What if, he muses, all living things, from plants to beasts to men, are but so many harps over which blows the same "intellectual breeze." And what if this sweeping, plastic breeze—plastic because fluid, able to change and alter its shape so as to flow over and in and through all things—is, in reality, not only the life and the inspiration of all that lives, but the soul and the God as well. Or, to quote Tom Joad, the hero of The Grapes of Wrath: "maybe . . . a fella ain't got a soul of his own, but on'y a piece of a big one."

But now the poet has gone too far in his mental wanderings. He has left behind Christian orthodoxy, with its belief in a transcendent God who created the world but is separate from it, and has ventured into the realm of pantheism, with its belief in an immanent God that dwells in and is finally equivalent to the natural world. For the Christian doctrine of the resurrection of the body and the integrity of each individual human soul he has substituted the more pantheistic notion of the One Soul. The poet is in grave danger of so diluting the creeds of the Christian faith as to render them meaningless, of accommodating the eternal truths of the Trinity and the Incarnation to a loose, sentimental, non-threatening conception of deity that makes for good poetry but hardly squares with the majestic, sovereign God of the Bible.

Drawn Back to Safe Harbor

But the danger is averted. Coleridge, well-grounded in the core beliefs of his faith, does not end his poem on this aesthetically high but doctrinally low note; rather, he concludes:

But thy more serious eye a mild reproof
Darts, O belovéd Woman! nor such thoughts
Dim and unhallowed dost thou not reject,
And biddest me walk humbly with my God.
Meek Daughter in the family of Christ!
Well hast thou said and holily dispraised
These shapings of the unregenerate mind;
Bubbles that glitter as they rise and break
On vain Philosophy's aye-babbling spring.
For never guiltless may I speak of him,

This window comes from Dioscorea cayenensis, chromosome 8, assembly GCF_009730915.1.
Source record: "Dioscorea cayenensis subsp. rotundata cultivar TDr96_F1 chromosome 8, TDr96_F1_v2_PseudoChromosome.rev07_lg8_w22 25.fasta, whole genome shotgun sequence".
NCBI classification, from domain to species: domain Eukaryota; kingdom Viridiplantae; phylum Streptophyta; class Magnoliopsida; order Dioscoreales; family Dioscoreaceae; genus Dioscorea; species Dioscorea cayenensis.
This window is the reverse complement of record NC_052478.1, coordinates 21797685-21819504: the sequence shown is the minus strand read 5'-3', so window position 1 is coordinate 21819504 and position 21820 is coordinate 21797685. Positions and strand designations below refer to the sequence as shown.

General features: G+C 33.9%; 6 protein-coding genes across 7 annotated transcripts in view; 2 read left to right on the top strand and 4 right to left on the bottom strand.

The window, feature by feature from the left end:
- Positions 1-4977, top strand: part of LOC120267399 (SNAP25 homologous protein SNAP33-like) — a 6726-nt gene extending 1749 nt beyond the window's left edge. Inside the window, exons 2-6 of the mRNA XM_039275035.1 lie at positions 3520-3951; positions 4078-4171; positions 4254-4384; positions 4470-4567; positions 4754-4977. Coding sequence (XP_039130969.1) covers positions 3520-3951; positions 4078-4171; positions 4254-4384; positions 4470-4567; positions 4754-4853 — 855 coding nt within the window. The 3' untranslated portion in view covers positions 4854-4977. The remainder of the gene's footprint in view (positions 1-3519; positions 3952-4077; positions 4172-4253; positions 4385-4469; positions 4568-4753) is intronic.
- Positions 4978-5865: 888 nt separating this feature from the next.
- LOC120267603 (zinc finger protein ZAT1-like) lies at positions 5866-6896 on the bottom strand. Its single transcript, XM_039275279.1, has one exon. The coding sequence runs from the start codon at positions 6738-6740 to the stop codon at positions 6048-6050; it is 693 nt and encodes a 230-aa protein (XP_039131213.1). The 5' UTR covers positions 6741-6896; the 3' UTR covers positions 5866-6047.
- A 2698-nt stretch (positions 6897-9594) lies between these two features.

The Incomprehensible! save when with awe
I praise him, and with Faith that inly feels;
Who with his saving mercies healéd me,
A sinful and most miserable man,
Wildered and dark, and gave me to possess
Peace, and this Cot, and thee, heart-honoured Maid! (49–64)

The stunning move that Coleridge makes here at the end of his poem, a move that carries the lyric full circle back to its beginning, is neither cowardly nor obscurantist—if it were, Coleridge would either not have published the poem or would have removed from it the five pantheistic lines quoted above.

On the contrary, it is profoundly Christian, a testament to Coleridge's love of and devotion to truth and to the God who is Truth. As a free-thinking Romantic poet of a Platonic bent, Coleridge will press his thoughts and vision to the limit, hoping therein to uncover secrets and mysteries that even the angels long to look into; as a Christian, he will control his desire, lest the fruit of knowledge he longs to pluck prove to be the forbidden one.

Assured in his freedom in Christ, Coleridge will speculate, but within set boundaries; he will take great joy and pleasure in the exercise of his "mental muscles," but, when gently rebuked, will humbly confess that all his musings are but ephemeral soap bubbles in the face of the Incomprehensible. And of course, the very existence and meaning of the poem turns on that one word, "Incomprehensible." For, if God is beyond our understanding, then truly is human philosophy vain, a mere phantom of the fallen mind; and yet, at the same time, if God cannot be known, then he must be sought with every power that our limited, fallen intellect can muster.

The Paradox of the Incarnation

The paradox calls up for me historical reminiscences of those Desert Fathers of old who, though they taught that God wholly transcended our comprehension, yet devoted their lives to achieving a mystical union with that very God they said was incomprehensible. It is, in short, the paradox of the Incarnation: that the God who has never at any time been seen by man, has been communicated to us through Jesus Christ, the Incarnate Word of God (John 1:18).

The poem ends on a twin note of praise and thanksgiving, of awe and gratitude to the One who saves and heals. Just so, the Christian, after he has wandered far on the wide and lonely seas of thought, must ever return to the safe harbor of Christ's love and forgiveness. He must know and confess that, despite all our carefully reasoned apologetics and all our systematic theology, it is, finally, the "Faith that inly feels" that convinces us of the reality of the Triune God and the Incarnate Son.

It is my hope that modern Christians, especially my fellow academics, will not allow their freedom to think and feel and express themselves to draw them away from the harbor of orthodoxy into the watery abyss outside. Still, may we all, within the proper boundaries, have the courage to voyage and explore. 

Louis Markos , Professor in English and Scholar in Residence at Houston Baptist University, holds the Robert H. Ray Chair in Humanities. His 19 books include Lewis Agonistes; Restoring Beauty: The Good, the True, and the Beautiful in the Writings of C. S. Lewis; On the Shoulders of Hobbits: The Road to Virtue with Tolkien and Lewis; and From A to Z to Narnia with C. S. Lewis.


more on poetry from the online archives